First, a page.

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Home » Revolutionising green logistics with solar-powered refrigeration transport Part 2

Revolutionising green logistics with solar-powered refrigeration transport Part 2

In recent years, there has been a growing interest in sustainable and energy-efficient solutions to reduce the carbon footprint of the transportation industry, Eamonn Ryan writes. This is Part 2 of a three-part series.

NextDrive’s solar panels being loaded.
NextDrive’s solar panels being loaded. ©Cold Link Africa

Continued from part 1…

As with any technology, solar-powered refrigeration systems have limitations. Battery sizing, rate constraints, and limited roof space for solar panels in smaller trucks are identified challenges. To address these, NextDrive customises designs to minimise damage risks and optimise efficiency. Hurter acknowledges ongoing technological advancements, emphasising the evolution of battery capacity and solar panel efficiency over the past six years.

Hurter believes that in time all technological challenges will be overcome. “As manufacturers of batteries, we’ve witnessed remarkable progress, especially in battery capacity. Over the past six years, there’s been a 40-45% increase in capacity, with batteries becoming physically smaller. Similarly, solar panels have evolved. We started with 250W (and we now use 420W, as this is what fits well on the trucks) though you get up to 600W now. The technology is advancing in the right direction, making it increasingly viable. For smaller units, it’s already making sense, and we’re conducting testing on larger trucks to determine feasibility. Given that it’s a hybrid system, always with diesel as a backup, it’s about fine-tuning and conducting proof of concepts to ensure practicality and efficiency.”

NextDrive collaborates with major roleplayers in refrigerated transport – Transfrig, as well as retailers such as ShopRite – which through Transfrig have integrated solar systems into approximately 90% of its fleet. Each is tailored to unique needs, and it recently assisted Checkers to roll out its first fully-electric truck. “Solar systems power critical components, showcasing substantial savings, including an annual saving of close to R60-million in diesel costs alone for ShopRite’s fleet,” explains Hurter.

He notes that on average, customers save 4.8ℓ of diesel each day per trailer, with the return on investment for a typical solar logistics investment being 1.4 years from date of installation, based only on diesel savings.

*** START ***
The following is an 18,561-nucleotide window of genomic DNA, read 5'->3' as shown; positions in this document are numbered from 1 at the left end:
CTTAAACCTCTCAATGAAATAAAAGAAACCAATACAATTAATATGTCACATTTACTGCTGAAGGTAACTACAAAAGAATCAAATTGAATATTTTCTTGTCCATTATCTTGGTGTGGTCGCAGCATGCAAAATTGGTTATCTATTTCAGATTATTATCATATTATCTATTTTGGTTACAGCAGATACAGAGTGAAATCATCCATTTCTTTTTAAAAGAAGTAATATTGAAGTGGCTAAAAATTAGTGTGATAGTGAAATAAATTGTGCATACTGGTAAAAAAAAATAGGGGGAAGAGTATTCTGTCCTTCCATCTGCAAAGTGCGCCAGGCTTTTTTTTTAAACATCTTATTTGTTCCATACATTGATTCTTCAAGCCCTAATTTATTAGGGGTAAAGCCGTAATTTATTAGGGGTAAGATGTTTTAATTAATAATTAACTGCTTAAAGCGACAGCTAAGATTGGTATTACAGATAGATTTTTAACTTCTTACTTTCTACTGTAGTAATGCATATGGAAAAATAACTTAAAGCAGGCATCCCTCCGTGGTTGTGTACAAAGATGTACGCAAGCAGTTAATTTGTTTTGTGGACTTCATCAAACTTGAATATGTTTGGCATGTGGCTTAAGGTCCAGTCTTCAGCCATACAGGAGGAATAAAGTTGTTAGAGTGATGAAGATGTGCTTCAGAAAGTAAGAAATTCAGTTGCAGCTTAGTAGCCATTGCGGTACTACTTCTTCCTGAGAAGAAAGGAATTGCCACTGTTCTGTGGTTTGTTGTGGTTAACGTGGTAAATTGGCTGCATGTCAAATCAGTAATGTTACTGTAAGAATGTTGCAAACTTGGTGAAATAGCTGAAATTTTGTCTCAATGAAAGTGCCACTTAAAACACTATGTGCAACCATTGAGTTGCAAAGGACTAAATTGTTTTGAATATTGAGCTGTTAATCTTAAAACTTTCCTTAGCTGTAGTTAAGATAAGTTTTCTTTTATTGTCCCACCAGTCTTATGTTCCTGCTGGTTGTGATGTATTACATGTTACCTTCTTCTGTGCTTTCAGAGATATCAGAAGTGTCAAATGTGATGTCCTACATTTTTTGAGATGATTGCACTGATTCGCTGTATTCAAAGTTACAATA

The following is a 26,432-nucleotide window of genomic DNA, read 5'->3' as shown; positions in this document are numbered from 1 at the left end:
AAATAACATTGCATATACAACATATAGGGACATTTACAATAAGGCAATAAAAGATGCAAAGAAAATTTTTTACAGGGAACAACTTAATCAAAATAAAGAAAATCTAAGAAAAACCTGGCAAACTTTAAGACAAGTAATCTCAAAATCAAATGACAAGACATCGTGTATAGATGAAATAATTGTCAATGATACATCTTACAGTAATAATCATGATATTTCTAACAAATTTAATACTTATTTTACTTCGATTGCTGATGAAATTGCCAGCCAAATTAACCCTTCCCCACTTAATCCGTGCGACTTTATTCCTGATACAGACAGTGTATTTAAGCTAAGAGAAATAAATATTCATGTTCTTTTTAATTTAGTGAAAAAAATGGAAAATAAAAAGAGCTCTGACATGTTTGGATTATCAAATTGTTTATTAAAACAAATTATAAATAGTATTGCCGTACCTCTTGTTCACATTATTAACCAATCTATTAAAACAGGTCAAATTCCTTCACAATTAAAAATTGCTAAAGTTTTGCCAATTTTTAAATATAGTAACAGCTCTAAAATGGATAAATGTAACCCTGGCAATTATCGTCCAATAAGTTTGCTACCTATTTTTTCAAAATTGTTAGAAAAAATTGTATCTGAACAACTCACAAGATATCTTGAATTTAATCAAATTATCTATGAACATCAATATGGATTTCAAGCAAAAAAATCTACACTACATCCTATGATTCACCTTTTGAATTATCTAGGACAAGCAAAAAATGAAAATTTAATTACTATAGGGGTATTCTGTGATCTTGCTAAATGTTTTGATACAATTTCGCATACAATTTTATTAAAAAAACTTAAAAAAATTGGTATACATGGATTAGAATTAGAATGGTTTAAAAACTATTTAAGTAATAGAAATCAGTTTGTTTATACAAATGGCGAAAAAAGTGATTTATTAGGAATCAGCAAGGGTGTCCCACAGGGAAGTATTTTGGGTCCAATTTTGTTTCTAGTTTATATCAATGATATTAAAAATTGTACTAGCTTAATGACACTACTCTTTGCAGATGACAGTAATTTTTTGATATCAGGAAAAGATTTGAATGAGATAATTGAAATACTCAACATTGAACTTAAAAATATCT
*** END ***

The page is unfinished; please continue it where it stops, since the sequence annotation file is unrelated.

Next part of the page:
Given the extent of potential savings, he believes all refrigerated transport will ultimately go solar-powered unless physically unfeasible. “The challenges come into play with larger trucks, around 14m in length, where the battery system’s cost becomes economically challenging. Capital expenditure on solar systems must align with a sensible return on investment, factoring in financing. Another challenge is the physical weight of batteries; with larger trucks, it’s essential to consider weight limits on our roads. The concern is that adding significant weight may require reducing the truck’s cargo capacity.”

This is an industry still at the commencement of a growth phase. Regarding competition, Hurter acknowledges emerging players in South Africa-based solar logistics, but considers the current landscape a ‘blue ocean’, and one in which they have a long head-start. However, he anticipates increased interest and competition due to growing tax incentives, making their approach more compelling.

The solar incentive is contained in section 12B of the Income Tax Act, being a 125% deductible on business income tax by investing in solar.

This all means that at the moment, the bulk of NextDrive’s work consists of retrofitting. Consequently, the company specialises in augmenting various refrigeration systems, retrofitting solutions to serve as backups and eventually becoming the primary power source. However, ShopRite has also adopted a standard practice of equipping every new vehicle with its solar system, says Hurter. He adds that successful proof-of-concept trials with Food Lovers Market and in collaboration with Transfrig, have showcased the effectiveness of solar panels in powering three-phase (diesel-electric-solar) systems off the grid for a week without diesel usage.

Traditional diesel refrigeration systems are primarily being replaced by silent nitrogen refrigeration systems. Hurter adds that these units have an operating life of up to 12 years with significantly reduced maintenance and operating costs.

Continue to part 3…